Under appropriate cultural conditions, cell suspensions of Rhodomicrobium vannielii effect two distinct photoreactions involving molecular hydrogen: (i) the photoreduction of carbon dioxide, and (ii) the photoproduction of hydrogen.
Cells of Rhodomicrobium vannielii grown at 29 C in a lactate-containing medium were extracted at room temperature with organic solvents. The extractable fraction contained the bulk of the simple lipid (1.87% of cell dry weight) and complex lipids (phospholipids, 4.2%; sulfolipid, 0.01%), coenzyme Q (0.09%), and pigments (carotenoids 1.2%; bacteriochlorophyll, 1.9%). The cell residue contained the bound lipids (nonpolar fatty acid fraction, 1.86%; polar hydroxy fatty acids, 0.49%). The residue also contained poly-β-hydroxybutyric acid (0.2%), which was extracted in boiling chloroform. In both the simple and complex lipids, vaccenic acid (11-octadecenoic acid) was the largest single component (approximately 90% in each fraction). The fatty acids of the bound lipid contained 35% vaccenic acid, even- and odd-numbered saturated and unsaturated straight-chain fatty acids, cyclopropane-, branched-, and α- and β-hydroxy fatty acids. The extractable lipids contained only straight-chain saturated and unsaturated even-numbered fatty acids. Nearly 60% of hydroxy fatty acid fraction was α-hydroxydodecanoic acid (24%) and β-hydroxydodecanoic acid (34.5%). Coenzyme Q was crystallized and identified as Q9 on the basis of melting point and chromatographic properties. Q10 had been previously reported.
The fine structure of the photosynthetic bacterium Rhodomicrobium vannielii was studied by the ultra thin sectioning technique. Cells were fixed in buffered osmium tetroxide and embedded in Epoxy resin. The feature most common to nearly all cells was an array of intracellular membranes situated in a concentric manner at the periphery of the cell. The membranes were mostly paired and quite often five pairs were seen aligned together. Calculations from densitometric tracings showed the average width of a "unit" membrane to be 65 A. Sections of material from disrupted cells after passage through a sucrose gradient revealed vesicular forms composed of membranes similar in width to those in the intact cell. Absorption spectra of both intact cells and isolated membranes were very similar in the bacteriochlorophyll regions. Septa and membranes were demonstrated in the filaments that join mature cells. No evidence for chromatophores was obtained although the methods used were adequate for their demonstration in Rhodospirillum rubrum.
Water samples were collected aseptically several times throughout the year at nine stations on the Red Cedar River, a stream flowing through farmland and receiving effluent from several municipalities in central Michigan. Total prosthecate bacteria were enumerated by both direct and viable counting techniques. By direct techniques, these bacteria accounted for 0.62 to 1.1% of the total microflora during the study. The predominant type of appendaged bacteria was the caulobacters (Caulobacter, Asticcacaulis, and the fusiform caulobacter), which accounted for 64 to 93% of the total prosthecate forms. The others of importance were prosthecomicrobia (< 1 to 24%), including Prosthecomicrobium and Prosthecochloris; hyphomicrobia (< 1 to 15%), including Hyphomicrobium and Rhodomicrobium; and Ancalomicrobium (< 1 to 6%). The viable counts of heterotrophs also indicated that the caulobacters were the most numerous prosthecate bacteria in the stream. They ranged from fewer than 1 per ml to a maximum of almost 4,000 per ml. During the coldest period, when the total viable counts decreased to about 104 per ml compared to their summer high of over 107 per ml, the caulobacters actually increased in numbers. In December (temperature 0 to 1 C), they comprised from 0.09 to 1.0% of the viable microbial count, and in March (6.0 to 8.0 C) they accounted for 0.14 to 2.8%. The other heterotrophic prosthecate bacteria were generally found at numbers less than 1 per ml, with the exception of the December study when Hyphomicrobium was present in numbers as high as 2,400 per ml. There was no consistent correlation between the frequency of prosthecate bacteria and total coliforms in the stream during the investigation.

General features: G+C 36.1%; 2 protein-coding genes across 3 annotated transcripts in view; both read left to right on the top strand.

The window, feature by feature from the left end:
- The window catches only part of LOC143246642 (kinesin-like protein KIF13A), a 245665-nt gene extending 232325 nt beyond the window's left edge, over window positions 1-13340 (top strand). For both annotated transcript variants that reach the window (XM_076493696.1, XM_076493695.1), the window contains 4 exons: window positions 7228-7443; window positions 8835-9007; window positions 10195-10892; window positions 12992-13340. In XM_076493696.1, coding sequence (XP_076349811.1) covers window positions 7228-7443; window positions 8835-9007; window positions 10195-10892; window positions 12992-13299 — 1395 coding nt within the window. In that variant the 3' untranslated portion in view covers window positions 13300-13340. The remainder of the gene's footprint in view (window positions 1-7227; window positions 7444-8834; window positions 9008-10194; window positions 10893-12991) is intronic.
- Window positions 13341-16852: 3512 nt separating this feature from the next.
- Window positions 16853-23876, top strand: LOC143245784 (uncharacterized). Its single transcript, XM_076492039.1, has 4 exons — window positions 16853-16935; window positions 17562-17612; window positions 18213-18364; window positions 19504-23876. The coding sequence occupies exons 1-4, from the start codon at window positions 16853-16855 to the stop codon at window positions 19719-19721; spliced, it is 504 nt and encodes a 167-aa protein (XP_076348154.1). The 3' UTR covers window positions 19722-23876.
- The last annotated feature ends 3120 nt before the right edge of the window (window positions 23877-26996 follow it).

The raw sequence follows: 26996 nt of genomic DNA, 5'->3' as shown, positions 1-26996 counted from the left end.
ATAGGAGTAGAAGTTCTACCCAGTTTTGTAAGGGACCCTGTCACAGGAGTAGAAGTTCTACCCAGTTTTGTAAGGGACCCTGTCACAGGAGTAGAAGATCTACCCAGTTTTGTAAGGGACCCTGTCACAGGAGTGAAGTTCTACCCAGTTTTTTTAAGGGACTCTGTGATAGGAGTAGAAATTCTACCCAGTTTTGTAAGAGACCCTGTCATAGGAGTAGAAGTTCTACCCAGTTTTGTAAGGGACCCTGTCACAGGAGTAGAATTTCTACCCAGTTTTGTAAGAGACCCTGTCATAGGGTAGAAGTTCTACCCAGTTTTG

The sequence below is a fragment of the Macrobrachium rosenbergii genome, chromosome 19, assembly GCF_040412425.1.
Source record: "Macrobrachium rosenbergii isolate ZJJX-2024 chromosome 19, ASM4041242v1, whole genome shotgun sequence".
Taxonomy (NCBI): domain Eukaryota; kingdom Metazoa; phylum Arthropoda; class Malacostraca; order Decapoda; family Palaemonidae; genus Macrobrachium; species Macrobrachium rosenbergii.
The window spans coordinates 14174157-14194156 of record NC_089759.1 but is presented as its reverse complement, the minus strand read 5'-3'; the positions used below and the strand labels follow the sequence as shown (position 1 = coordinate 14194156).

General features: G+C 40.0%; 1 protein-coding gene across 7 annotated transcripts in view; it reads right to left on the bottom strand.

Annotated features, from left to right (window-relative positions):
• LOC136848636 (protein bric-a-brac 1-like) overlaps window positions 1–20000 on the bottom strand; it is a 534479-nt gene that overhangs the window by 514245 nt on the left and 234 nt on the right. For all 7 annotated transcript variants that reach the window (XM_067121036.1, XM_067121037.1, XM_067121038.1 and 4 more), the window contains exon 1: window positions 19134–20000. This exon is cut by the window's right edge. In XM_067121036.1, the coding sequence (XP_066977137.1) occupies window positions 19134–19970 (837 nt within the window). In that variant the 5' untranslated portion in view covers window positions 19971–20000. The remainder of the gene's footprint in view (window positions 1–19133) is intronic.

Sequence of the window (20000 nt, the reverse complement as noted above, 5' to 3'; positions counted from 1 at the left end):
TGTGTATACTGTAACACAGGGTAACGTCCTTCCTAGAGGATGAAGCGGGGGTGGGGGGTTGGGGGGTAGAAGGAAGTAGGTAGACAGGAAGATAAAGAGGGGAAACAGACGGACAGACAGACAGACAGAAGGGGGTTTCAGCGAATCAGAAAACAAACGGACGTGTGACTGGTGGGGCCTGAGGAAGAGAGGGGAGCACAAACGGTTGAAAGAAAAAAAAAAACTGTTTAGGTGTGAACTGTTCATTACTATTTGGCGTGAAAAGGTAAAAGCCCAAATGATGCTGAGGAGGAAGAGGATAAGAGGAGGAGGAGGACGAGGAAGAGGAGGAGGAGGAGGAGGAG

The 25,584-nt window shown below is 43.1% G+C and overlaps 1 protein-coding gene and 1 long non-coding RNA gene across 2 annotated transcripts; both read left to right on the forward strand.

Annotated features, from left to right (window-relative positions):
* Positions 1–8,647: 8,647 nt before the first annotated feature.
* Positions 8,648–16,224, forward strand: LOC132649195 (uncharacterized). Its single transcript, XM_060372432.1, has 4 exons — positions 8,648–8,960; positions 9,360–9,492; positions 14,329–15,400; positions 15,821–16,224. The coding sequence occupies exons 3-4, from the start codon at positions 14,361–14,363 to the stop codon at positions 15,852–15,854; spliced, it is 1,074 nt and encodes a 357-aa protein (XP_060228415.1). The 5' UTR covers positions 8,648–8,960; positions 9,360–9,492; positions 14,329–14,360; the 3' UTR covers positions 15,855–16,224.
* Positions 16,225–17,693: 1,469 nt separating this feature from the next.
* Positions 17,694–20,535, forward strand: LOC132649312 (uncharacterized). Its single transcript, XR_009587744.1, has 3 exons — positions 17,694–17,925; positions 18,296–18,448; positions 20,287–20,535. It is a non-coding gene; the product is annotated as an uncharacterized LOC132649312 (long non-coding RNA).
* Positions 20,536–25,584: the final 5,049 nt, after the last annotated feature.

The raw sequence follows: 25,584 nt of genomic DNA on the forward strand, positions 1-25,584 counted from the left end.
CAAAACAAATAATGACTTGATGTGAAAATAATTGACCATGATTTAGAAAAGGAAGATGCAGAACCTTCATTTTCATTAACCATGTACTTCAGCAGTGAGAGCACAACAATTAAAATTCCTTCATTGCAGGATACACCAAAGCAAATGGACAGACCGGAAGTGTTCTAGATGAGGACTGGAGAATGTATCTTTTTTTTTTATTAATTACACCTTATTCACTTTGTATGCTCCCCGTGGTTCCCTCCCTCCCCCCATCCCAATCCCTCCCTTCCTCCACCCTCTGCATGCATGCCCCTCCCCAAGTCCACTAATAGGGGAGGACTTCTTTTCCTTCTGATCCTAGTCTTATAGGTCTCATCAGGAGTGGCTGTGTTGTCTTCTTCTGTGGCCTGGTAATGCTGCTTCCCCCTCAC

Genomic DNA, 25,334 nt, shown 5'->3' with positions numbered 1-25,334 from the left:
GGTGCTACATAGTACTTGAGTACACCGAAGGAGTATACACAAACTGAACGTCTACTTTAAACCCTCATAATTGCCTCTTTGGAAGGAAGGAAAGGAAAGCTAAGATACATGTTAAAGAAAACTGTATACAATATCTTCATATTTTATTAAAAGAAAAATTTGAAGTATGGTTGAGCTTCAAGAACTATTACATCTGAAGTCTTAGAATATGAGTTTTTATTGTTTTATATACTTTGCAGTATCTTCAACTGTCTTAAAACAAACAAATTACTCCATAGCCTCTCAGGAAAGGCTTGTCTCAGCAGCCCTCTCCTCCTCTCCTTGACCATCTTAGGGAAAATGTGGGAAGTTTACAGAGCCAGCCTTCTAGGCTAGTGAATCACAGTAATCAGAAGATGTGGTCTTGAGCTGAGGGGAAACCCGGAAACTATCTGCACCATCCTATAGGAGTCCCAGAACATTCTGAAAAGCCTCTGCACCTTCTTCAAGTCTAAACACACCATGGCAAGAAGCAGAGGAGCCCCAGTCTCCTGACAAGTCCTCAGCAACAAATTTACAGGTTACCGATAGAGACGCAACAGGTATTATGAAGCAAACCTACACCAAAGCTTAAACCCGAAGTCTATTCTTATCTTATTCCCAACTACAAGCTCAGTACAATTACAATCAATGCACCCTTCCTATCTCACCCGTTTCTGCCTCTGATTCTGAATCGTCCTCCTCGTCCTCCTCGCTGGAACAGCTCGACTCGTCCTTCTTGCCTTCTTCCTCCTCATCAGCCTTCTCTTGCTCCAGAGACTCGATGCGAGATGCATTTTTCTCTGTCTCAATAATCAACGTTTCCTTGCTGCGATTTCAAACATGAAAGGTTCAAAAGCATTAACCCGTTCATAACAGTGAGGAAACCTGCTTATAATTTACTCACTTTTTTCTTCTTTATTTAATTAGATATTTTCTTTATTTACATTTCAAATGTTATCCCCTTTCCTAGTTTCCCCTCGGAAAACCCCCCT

The genetic relatedness of a number of budding and prosthecate bacteria was determined by deoxyribonucleic acid (DNA) homology experiments of the direct binding type. Strains of Hyphomicrobium sp. isolated from aquatic habitats were found to have relatedness values ranging from 9 to 70% with strain “EA-617,” a subculture of the Hyphomicrobium isolated by Mevius from river water. Strains obtained from soil enrichments had lower values with EA-617, ranging from 3 to 5%. Very little or no homology was detected between the amino acid-utilizing strain Hyphomicrobium neptunium and other Hyphomicrobium strains, although significant homology was observed with the two Hyphomonas strains examined. No homology could be detected between prosthecate bacteria of the genera Rhodomicrobium, Prosthecomicrobium, Ancalomicrobium, or Caulobacter, and Hyphomicrobium strain EA-617 or H. neptunium LE-670. The grouping of Hyphomicrobium strains by their relatedness values agrees well with a grouping according to the base composition of their DNA species. It is concluded that bacteria possessing cellular extensions represent a widely diverse group of organisms.